Youtubers are now required to reveal whether they’ve been to promote a product and it’s all thanks to Oreos.
We’ve learned about a number of instances where marketing companies have paid youtubers to promote a game, often with strict guidelines about what they are allowed to say, but this is the first time the Advertising Standards Authority has stepped in to say what it considers appropriate.
The following story includes Oreos, children’s television, licking, and a government body.
You’ve been warned, the following story might be difficult to digest.
A number of Youtubers recently began posting videos where they would challenge a friend to a licking race. Oreo sent a couple of free packs of biscuits to the youtuber saying that they and their friend should see who could twist, lick, and dunk the oreo first. What the videos didn’t reveal was that Oreo had paid the youtubers to create this segment.
Crumbs, it’s enough to make Garibaldi turn in his grave.
In traditional media any promoted content has to be clearly signposted, as we do with our Sponsored Posts. BBC’s Newsround contacted the ASA to ask whether those regulations applied to Youtube.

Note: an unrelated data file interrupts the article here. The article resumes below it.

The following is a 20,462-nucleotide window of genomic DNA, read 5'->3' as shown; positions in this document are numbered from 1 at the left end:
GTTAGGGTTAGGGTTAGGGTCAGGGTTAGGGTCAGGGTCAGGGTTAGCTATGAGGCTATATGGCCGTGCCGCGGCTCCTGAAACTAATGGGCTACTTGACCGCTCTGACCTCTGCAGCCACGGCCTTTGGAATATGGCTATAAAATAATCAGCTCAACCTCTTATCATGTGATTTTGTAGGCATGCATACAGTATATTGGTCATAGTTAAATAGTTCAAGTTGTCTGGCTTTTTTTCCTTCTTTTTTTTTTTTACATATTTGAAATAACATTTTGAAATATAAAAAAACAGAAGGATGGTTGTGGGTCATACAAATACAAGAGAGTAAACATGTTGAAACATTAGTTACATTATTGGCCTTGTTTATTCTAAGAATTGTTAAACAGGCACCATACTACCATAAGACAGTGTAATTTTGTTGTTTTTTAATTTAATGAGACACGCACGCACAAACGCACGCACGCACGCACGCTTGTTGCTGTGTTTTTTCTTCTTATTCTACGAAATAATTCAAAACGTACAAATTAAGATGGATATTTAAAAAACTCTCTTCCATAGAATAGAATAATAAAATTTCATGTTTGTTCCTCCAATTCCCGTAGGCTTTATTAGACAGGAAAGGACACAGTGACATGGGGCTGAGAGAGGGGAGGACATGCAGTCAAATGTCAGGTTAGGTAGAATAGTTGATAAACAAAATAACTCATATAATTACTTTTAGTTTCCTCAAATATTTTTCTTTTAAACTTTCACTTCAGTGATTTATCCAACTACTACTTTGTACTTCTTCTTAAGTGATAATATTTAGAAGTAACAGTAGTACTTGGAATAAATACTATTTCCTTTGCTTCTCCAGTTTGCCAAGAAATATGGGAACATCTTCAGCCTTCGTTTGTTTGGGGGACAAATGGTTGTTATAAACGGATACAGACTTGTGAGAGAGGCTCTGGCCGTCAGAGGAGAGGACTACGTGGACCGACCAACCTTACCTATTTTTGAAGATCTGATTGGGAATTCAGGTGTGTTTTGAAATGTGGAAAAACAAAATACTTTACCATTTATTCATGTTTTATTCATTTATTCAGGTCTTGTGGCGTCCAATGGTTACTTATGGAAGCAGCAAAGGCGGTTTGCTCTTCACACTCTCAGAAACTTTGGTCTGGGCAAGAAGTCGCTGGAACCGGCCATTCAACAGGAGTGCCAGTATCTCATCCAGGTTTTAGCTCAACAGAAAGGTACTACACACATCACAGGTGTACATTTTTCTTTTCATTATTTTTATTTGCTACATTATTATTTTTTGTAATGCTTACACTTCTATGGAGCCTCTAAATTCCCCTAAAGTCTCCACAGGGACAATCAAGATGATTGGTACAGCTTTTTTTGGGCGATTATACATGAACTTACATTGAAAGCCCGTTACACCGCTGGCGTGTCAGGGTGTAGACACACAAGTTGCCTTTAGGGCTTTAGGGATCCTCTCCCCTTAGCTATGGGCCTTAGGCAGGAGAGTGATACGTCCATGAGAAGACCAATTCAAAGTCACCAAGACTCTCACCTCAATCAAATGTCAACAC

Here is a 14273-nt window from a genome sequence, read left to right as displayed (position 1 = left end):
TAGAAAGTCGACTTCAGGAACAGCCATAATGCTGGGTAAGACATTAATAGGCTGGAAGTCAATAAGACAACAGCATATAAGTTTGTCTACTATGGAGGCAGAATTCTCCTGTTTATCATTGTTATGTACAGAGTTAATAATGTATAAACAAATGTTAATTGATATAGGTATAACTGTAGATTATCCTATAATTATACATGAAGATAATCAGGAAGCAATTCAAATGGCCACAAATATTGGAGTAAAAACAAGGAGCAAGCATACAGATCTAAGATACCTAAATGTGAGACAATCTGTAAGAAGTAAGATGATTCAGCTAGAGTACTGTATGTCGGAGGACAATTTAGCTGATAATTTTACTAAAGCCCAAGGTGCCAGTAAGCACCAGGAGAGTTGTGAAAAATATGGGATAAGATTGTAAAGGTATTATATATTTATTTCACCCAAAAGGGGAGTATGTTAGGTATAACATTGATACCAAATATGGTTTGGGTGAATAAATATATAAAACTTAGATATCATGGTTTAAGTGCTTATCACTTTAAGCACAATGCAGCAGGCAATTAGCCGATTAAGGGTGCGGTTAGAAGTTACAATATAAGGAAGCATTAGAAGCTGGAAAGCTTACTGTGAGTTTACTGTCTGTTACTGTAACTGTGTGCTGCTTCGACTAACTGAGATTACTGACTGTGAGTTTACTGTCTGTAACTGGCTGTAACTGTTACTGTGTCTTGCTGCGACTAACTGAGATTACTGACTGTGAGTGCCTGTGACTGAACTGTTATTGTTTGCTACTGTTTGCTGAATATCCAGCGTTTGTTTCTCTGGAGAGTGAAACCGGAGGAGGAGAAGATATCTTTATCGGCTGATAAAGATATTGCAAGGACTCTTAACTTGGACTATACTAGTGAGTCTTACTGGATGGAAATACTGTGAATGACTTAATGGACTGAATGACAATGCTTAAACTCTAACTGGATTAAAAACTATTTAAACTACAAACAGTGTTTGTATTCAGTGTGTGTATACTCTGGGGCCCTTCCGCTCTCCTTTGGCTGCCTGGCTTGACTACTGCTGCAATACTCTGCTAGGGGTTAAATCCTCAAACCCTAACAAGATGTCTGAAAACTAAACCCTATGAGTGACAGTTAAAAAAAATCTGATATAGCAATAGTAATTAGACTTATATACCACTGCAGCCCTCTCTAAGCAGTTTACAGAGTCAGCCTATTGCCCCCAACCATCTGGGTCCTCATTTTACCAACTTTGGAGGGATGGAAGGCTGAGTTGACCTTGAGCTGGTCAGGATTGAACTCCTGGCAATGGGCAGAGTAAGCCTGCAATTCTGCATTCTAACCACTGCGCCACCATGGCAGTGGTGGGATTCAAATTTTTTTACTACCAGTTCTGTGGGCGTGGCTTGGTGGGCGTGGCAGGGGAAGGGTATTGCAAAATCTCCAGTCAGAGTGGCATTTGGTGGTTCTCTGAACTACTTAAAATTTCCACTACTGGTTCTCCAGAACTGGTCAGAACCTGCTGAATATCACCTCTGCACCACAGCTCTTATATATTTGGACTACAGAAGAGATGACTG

"We think it's only fair that when they start promoting stuff on behalf of a brand - which is absolutely fine for them to do - that they do so in a way that's clear and upfront with their audience,” Lynsay Taffe of the ASA said. "Vloggers often have huge followings built on authenticity, built on them providing interesting, funny, natural content.”
The report pointed to this natural style in their report, saying “the presentation of each ad was very much in keeping with the editorial content of the respective channels” meaning that “the fact that the videos were marketing communications would therefore not be immediately clear from the style alone.”
From now on, if marketers and youtubers hobnob without making it clear that money has changed hands then the ASA will get involved. That applies to all youtubers releasing content in the UK, not just those with links to biscuits.
So, thanks to biscuits, marketing companies can’t pay youtubers to promote games and keep it a secret.